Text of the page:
quentin tarantino’s real problem

We got into a bit of an argument about Django. I agree that Quentin Tarantino has issues, though I stand by Django, but I am surprised that no one has pointed out that Quentin’s in a rut. Think about Quentin’s films and their underlying themes. And I ain’t talking about trash talk and pulp novel violence. I mean Themes, like you used to talk about in English class:

  • Reservoir Dogs – betrayal
  • Pulp Fiction – redemption
  • Jackie Brown – aging/redemption
  • Kill Bill Vols. 1-2: revenge
  • Death Proof – revenge
  • Inglorious Basterds – revenge
  • Django Unchained – revenge

Of course, these aren’t the only themes. Some are obvious, like love – which is a big deal in Pulp Fiction and Django. Some themes are quite subtle. Every QT film has involved people faking their identity in some way. But when you think about dominant themes, QT’s definitely stuck in revenge territory. I think it got stale for me, and QT needs to move on. There’s a lot more in that video store clerk and we need to see it.

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Written by fabiorojas

February 6, 2013 at 12:01 am

13 Responses

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  1. From a sociological perspective, I don’t give a rat’s ass about any given director. I suppose I saw one of his films (Pulp Fiction), but what bothers me is the complete lack of critical discourse about the entire production process. Why is this individualized to some particular actor within the cultural production of film? Who cares about some rich boy who makes movies about banal and redundant themes? What the sociology of culture needs is a healthy reintroduction of genuine critical inquiry. Whither Horkheimer? Last night tens of millions watched a game they can’t play and don’t even understand in a sporting sense (the actual content of sport as culture). And most of the analyses of popular culture reify fleeting narratives and ignore how these cultural products are generated by a particular class, using the means of cultural production to amplify themes that conveniently express the perspectives comfortable for the producers. But then again, I don’t even watch television…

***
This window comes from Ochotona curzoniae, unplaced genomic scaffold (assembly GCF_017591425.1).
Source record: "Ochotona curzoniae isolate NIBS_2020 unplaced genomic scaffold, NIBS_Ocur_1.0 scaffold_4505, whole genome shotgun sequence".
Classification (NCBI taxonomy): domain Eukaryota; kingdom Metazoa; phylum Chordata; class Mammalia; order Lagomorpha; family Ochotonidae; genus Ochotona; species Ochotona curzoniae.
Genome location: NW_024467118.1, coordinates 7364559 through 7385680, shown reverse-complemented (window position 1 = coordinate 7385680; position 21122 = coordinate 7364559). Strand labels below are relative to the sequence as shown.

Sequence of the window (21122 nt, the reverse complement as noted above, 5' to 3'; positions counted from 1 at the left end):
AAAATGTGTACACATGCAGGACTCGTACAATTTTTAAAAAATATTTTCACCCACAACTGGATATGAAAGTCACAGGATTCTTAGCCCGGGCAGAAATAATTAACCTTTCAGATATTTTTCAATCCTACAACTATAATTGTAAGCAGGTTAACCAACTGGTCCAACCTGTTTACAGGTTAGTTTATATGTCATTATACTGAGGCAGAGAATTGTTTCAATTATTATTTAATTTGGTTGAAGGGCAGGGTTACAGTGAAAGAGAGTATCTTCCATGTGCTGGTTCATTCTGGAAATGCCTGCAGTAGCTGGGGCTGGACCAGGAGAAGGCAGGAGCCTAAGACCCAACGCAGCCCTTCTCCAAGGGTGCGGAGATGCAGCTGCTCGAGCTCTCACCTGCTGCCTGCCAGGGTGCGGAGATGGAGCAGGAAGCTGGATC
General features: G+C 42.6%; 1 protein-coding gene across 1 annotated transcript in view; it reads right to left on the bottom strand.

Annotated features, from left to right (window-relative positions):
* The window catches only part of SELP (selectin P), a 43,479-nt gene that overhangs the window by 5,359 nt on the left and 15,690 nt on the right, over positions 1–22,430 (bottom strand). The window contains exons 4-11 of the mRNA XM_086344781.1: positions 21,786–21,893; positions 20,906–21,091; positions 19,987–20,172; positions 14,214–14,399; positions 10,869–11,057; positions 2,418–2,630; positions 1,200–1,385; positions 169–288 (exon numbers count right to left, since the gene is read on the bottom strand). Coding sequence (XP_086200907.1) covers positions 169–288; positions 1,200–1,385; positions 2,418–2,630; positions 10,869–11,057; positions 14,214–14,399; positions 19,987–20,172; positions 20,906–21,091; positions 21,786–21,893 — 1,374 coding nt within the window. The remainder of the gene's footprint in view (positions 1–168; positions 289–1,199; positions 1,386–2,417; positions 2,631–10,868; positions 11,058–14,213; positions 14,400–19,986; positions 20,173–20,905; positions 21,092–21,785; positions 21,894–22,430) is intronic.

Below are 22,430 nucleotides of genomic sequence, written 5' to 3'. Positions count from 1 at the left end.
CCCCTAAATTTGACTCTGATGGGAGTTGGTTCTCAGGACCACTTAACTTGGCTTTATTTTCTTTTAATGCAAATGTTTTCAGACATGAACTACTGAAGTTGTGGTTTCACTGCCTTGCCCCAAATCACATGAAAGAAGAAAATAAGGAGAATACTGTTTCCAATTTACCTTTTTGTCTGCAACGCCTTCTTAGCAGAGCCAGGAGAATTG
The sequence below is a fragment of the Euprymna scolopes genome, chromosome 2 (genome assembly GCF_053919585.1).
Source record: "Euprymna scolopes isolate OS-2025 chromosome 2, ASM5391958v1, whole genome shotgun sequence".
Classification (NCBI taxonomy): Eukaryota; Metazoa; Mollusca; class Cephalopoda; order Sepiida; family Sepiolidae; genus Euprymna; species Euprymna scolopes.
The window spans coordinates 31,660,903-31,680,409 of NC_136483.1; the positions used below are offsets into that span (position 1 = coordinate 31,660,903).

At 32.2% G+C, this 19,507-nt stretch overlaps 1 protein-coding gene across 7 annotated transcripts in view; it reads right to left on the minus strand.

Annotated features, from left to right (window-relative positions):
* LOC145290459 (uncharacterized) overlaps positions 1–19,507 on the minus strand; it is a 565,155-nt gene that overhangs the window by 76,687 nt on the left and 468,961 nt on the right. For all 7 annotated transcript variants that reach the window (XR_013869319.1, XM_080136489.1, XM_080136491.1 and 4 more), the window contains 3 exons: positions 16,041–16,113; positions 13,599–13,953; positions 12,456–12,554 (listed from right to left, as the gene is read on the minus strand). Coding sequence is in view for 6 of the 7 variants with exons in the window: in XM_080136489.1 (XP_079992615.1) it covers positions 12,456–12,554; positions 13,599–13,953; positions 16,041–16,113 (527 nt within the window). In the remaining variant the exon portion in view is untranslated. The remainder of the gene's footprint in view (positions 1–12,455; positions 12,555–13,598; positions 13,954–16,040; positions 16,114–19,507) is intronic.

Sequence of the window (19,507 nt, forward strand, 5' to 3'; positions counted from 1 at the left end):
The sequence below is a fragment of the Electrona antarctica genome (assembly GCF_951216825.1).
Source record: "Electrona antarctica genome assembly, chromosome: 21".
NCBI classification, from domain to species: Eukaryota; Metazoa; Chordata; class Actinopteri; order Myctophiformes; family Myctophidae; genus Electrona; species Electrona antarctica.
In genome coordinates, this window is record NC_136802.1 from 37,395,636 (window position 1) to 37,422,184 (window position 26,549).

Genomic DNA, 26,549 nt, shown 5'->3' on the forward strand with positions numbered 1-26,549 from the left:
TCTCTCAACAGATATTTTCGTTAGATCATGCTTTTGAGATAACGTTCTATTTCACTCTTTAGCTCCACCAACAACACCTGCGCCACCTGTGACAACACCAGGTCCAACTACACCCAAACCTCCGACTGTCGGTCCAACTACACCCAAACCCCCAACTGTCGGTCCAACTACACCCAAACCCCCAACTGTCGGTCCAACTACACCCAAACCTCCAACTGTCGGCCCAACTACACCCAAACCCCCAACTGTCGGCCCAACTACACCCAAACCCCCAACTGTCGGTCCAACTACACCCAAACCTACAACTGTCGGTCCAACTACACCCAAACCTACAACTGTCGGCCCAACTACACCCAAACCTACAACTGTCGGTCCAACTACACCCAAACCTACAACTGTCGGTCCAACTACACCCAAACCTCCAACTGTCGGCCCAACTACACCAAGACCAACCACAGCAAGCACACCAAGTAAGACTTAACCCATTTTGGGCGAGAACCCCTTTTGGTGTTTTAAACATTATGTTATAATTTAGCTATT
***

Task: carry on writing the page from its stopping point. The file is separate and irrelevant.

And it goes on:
February 6, 2013 at 1:19 am

  2. @sherkat. i don’t know, i think there’s a pretty sizeable audience for “critical discourse” on pop culture. articles from Slate, New Yorker, The Atlantic Monthly, New Republic, New York Magazine, etc. that focus on cultural matters are oftentimes the most widely circulated articles (like, they’re usually in the “most emailed/most read” column on the right side of the webpage).

    that doesn’t mean that the critical discourse offered up by the writers in said outlets represents the “ideal” of critical discourse as offered by Horkheimer/Frankfurt School, but at least it’s there. and the ideas from said articles, as well as the online discussions around said articles, often trickles down into the general discourse.

    i’m not disputing that there are aspects of culture nowadays that are problematic, but rather arguing that our culture is a lot more homogenous – with ever-more proliferation of cultural “niches”, etc. that contribute to the “general” culture


    Andrew B. Lee

    February 6, 2013 at 2:46 am

  3. Re: QT’s “rut” because of lack of fresh cinematic themes.

    I don’t know if that’s what it really is (I have no idea), but I do agree with Fabio in that I personally feel that QT’s movies fell off after the Kill Bills. Django is much better imho than “Death Proof” or “Inglorious”. And I’m not sure why wrinkle my nose at “Death Proof” and “Inglorious” while liking QT’s other films.

    Enjoyment of a film need not always come down to how it deals with social/cultural issues – we can appreciate the cinematic execution.

    That being said, I’m not quite advocating some unattainable “pure” enjoyment of films that ignores social/cultural issues at the expense of perpetuating the status quo/dominant discourses, etc.


    Andrew B. Lee

    February 6, 2013 at 3:04 am

  4. QT is stuck in adolescence. To the extent that we grow up, well, we start finding him tiring. I haven’t bothered with the last three. I liked the first four when I first saw them, but when I went back to watch Reservoir Dogs again, I noticed how childish it was. There’s no doubt QT is more technically proficient than some random kid with Tourette’s, but the plot we are getting isn’t much different.



    February 6, 2013 at 3:01 pm

  5. Reservoir Dogs – $14,661,007
    Pulp Fiction – $213,928,762
    Jackie Brown – $72,673,162